Collaborative Spaces and Dissemination Tools (Art History)
It is clear that researchers now have more ways than ever before of reaching out to their respective communities and receiving feedback. Wider adoption of voice over IP telephony systems such as Skype, Instant Messenger and iChat clearly create new possibilities for collaborative work whilst the increasing prevalence of wiki and blog based initiatives for projects will undoubtedly help researchers to formulate new modes of working. The model of collaboration that has always been a hallmark of scientific research, with teams of staff working towards a shared goal, may now have more applicability to arts and humanities researchers in the context of resources and collections of articles being amassed in shared spaces, with overall authorship being difficult to ascertain. Whether this is more or less significant for art historians than for researchers working in other fields is arguable but it will have significance if the discipline is to retain technological credibility in comparison with other subject areas.
Art historians are widely reported to rely on ad hoc methods of acquiring images, most commonly by using Google Image search but also by means of their own scanner and camera equipment. Whilst this is undoubtedly convenient for the scholar in the short term, it has lead to a situation where a vast number of images are sitting on hard drives and file servers with almost no visible metadata attached to them. Even where organisations have managed to collate their resources into collections, there can still be problems with ensuring that those archives are cross-searchable and compatible with other complementary sources of information. The recent Community-Led Image Collections report (www.jisc.ac.uk/uploaded_documents/CLIC_Report.pdf) recommends using RSS (Really Simple Syndication) and RDF (Resource Description Framework) methods as practical interim measures in situations where the use of more comprehensive systems of cataloguing are deemed too onerous to implement. The principle of RSS feeds and of RDF data, require data to be entered in XML format and as such, will ensure that owners of information will at least be giving their data a minimum standard of integrity and compatibility in relation to other more rigorous systems of classification and data entry.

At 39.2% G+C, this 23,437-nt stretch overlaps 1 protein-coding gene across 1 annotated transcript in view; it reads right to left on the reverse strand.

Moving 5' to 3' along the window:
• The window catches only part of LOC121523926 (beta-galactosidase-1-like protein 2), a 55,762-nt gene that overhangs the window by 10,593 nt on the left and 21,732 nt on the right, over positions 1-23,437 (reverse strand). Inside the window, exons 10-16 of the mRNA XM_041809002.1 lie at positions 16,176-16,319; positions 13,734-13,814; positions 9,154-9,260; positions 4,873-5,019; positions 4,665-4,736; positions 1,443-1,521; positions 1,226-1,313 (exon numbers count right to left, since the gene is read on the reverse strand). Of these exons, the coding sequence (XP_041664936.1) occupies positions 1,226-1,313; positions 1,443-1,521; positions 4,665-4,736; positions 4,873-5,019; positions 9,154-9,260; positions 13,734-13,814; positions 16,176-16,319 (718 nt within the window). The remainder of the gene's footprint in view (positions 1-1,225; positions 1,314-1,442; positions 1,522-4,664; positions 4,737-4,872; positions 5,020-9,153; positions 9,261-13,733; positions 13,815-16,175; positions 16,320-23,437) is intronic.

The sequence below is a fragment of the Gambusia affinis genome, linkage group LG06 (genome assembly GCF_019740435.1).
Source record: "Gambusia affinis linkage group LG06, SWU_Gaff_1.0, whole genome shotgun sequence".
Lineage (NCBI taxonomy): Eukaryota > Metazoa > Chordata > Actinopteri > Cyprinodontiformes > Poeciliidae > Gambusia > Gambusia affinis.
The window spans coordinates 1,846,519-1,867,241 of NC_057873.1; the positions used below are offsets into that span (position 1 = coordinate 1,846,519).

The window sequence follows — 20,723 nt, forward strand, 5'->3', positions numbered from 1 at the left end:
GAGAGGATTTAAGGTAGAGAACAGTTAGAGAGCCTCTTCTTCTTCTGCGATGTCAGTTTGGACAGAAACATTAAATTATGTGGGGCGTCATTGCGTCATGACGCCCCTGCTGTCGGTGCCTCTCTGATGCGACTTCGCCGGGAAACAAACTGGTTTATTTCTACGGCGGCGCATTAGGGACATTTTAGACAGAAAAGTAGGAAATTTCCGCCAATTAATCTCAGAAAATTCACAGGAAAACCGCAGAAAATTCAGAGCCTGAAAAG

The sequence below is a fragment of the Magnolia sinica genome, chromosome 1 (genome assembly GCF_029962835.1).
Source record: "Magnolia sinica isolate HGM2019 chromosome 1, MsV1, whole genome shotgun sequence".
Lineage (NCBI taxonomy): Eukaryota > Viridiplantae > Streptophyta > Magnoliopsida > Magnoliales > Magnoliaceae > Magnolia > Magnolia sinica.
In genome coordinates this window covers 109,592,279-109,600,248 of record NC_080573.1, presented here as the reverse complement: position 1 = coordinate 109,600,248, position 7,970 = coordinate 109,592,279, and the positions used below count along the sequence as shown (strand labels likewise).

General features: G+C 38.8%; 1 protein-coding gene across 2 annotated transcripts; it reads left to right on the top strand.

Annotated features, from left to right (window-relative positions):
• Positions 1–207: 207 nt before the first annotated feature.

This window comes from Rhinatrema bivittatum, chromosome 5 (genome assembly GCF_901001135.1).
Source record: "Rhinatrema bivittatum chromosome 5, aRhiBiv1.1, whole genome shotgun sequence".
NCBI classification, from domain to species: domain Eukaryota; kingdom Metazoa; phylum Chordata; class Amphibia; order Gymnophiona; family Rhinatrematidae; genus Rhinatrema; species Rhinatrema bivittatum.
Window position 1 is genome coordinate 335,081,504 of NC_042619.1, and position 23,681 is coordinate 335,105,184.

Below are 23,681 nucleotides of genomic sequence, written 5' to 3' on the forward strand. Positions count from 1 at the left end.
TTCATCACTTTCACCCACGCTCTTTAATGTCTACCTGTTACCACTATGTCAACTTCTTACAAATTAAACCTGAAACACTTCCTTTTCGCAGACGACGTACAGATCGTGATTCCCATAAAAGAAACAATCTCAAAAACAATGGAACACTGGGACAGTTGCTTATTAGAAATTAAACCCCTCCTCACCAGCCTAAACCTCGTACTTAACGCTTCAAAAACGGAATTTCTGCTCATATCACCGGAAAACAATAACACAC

Practically speaking, it is of course difficult to make any kind of metadata entry a high priority for academics whose principle task is to exploit the resources they have discovered rather than simply describe them, probably for the benefit of others rather than themselves. The promotion of less formally strategic tools, such as IP telephony, and the use of blogs and wikis may be a way of changing this mindset however. The point of a collaborative community and the ‘gift economy’ principle that underpins that cohesion may increase pressure upon individuals to more actively offer up information about the resources they have acquired. As with all sharing networks, the aims are not ultimately altruistic or selfish; one expects to get back as much as one puts in.